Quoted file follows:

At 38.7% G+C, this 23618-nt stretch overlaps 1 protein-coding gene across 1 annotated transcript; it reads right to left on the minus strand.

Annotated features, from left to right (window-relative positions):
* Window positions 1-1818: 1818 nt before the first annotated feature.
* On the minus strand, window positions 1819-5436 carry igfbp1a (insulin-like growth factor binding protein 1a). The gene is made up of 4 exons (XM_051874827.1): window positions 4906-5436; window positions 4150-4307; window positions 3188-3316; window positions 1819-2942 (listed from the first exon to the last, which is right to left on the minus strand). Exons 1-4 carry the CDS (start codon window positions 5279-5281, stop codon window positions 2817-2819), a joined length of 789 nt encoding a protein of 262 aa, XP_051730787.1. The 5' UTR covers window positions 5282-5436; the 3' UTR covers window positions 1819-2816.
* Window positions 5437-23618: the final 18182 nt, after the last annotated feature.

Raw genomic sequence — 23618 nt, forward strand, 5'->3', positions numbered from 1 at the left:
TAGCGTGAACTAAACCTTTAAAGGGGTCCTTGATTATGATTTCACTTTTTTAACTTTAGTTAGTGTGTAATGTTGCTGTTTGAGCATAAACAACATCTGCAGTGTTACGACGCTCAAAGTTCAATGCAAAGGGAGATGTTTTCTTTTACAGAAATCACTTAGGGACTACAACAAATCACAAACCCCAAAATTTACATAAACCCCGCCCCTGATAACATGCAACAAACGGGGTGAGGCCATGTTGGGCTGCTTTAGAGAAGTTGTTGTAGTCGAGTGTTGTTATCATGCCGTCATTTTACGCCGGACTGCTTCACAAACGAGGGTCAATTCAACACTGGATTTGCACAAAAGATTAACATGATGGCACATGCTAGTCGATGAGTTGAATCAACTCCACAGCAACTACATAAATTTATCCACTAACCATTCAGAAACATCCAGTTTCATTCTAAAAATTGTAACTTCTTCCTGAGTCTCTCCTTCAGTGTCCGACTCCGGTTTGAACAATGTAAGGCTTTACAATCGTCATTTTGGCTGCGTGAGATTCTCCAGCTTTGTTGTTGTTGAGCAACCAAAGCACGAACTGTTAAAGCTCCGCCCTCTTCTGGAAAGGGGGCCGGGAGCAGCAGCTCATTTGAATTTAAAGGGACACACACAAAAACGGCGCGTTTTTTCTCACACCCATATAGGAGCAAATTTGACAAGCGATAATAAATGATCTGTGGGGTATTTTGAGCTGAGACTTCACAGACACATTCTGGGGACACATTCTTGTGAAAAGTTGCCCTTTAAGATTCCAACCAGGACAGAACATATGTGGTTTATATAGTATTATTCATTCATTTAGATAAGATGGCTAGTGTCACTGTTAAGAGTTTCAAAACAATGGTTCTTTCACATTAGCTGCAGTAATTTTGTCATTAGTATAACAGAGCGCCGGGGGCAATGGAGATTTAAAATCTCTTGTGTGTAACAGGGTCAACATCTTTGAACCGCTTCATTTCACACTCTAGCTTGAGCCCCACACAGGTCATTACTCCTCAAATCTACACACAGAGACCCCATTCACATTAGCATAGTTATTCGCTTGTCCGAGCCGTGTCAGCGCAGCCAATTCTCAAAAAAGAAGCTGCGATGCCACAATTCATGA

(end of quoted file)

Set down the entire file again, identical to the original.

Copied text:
At 38.7% G+C, this 23618-nt stretch overlaps 1 protein-coding gene across 1 annotated transcript; it reads right to left on the minus strand.

Annotated features, from left to right (window-relative positions):
* Window positions 1-1818: 1818 nt before the first annotated feature.
* On the minus strand, window positions 1819-5436 carry igfbp1a (insulin-like growth factor binding protein 1a). The gene is made up of 4 exons (XM_051874827.1): window positions 4906-5436; window positions 4150-4307; window positions 3188-3316; window positions 1819-2942 (listed from the first exon to the last, which is right to left on the minus strand). Exons 1-4 carry the CDS (start codon window positions 5279-5281, stop codon window positions 2817-2819), a joined length of 789 nt encoding a protein of 262 aa, XP_051730787.1. The 5' UTR covers window positions 5282-5436; the 3' UTR covers window positions 1819-2816.
* Window positions 5437-23618: the final 18182 nt, after the last annotated feature.

Raw genomic sequence — 23618 nt, forward strand, 5'->3', positions numbered from 1 at the left:
TAGCGTGAACTAAACCTTTAAAGGGGTCCTTGATTATGATTTCACTTTTTTAACTTTAGTTAGTGTGTAATGTTGCTGTTTGAGCATAAACAACATCTGCAGTGTTACGACGCTCAAAGTTCAATGCAAAGGGAGATGTTTTCTTTTACAGAAATCACTTAGGGACTACAACAAATCACAAACCCCAAAATTTACATAAACCCCGCCCCTGATAACATGCAACAAACGGGGTGAGGCCATGTTGGGCTGCTTTAGAGAAGTTGTTGTAGTCGAGTGTTGTTATCATGCCGTCATTTTACGCCGGACTGCTTCACAAACGAGGGTCAATTCAACACTGGATTTGCACAAAAGATTAACATGATGGCACATGCTAGTCGATGAGTTGAATCAACTCCACAGCAACTACATAAATTTATCCACTAACCATTCAGAAACATCCAGTTTCATTCTAAAAATTGTAACTTCTTCCTGAGTCTCTCCTTCAGTGTCCGACTCCGGTTTGAACAATGTAAGGCTTTACAATCGTCATTTTGGCTGCGTGAGATTCTCCAGCTTTGTTGTTGTTGAGCAACCAAAGCACGAACTGTTAAAGCTCCGCCCTCTTCTGGAAAGGGGGCCGGGAGCAGCAGCTCATTTGAATTTAAAGGGACACACACAAAAACGGCGCGTTTTTTCTCACACCCATATAGGAGCAAATTTGACAAGCGATAATAAATGATCTGTGGGGTATTTTGAGCTGAGACTTCACAGACACATTCTGGGGACACATTCTTGTGAAAAGTTGCCCTTTAAGATTCCAACCAGGACAGAACATATGTGGTTTATATAGTATTATTCATTCATTTAGATAAGATGGCTAGTGTCACTGTTAAGAGTTTCAAAACAATGGTTCTTTCACATTAGCTGCAGTAATTTTGTCATTAGTATAACAGAGCGCCGGGGGCAATGGAGATTTAAAATCTCTTGTGTGTAACAGGGTCAACATCTTTGAACCGCTTCATTTCACACTCTAGCTTGAGCCCCACACAGGTCATTACTCCTCAAATCTACACACAGAGACCCCATTCACATTAGCATAGTTATTCGCTTGTCCGAGCCGTGTCAGCGCAGCCAATTCTCAAAAAAGAAGCTGCGATGCCACAATTCATGA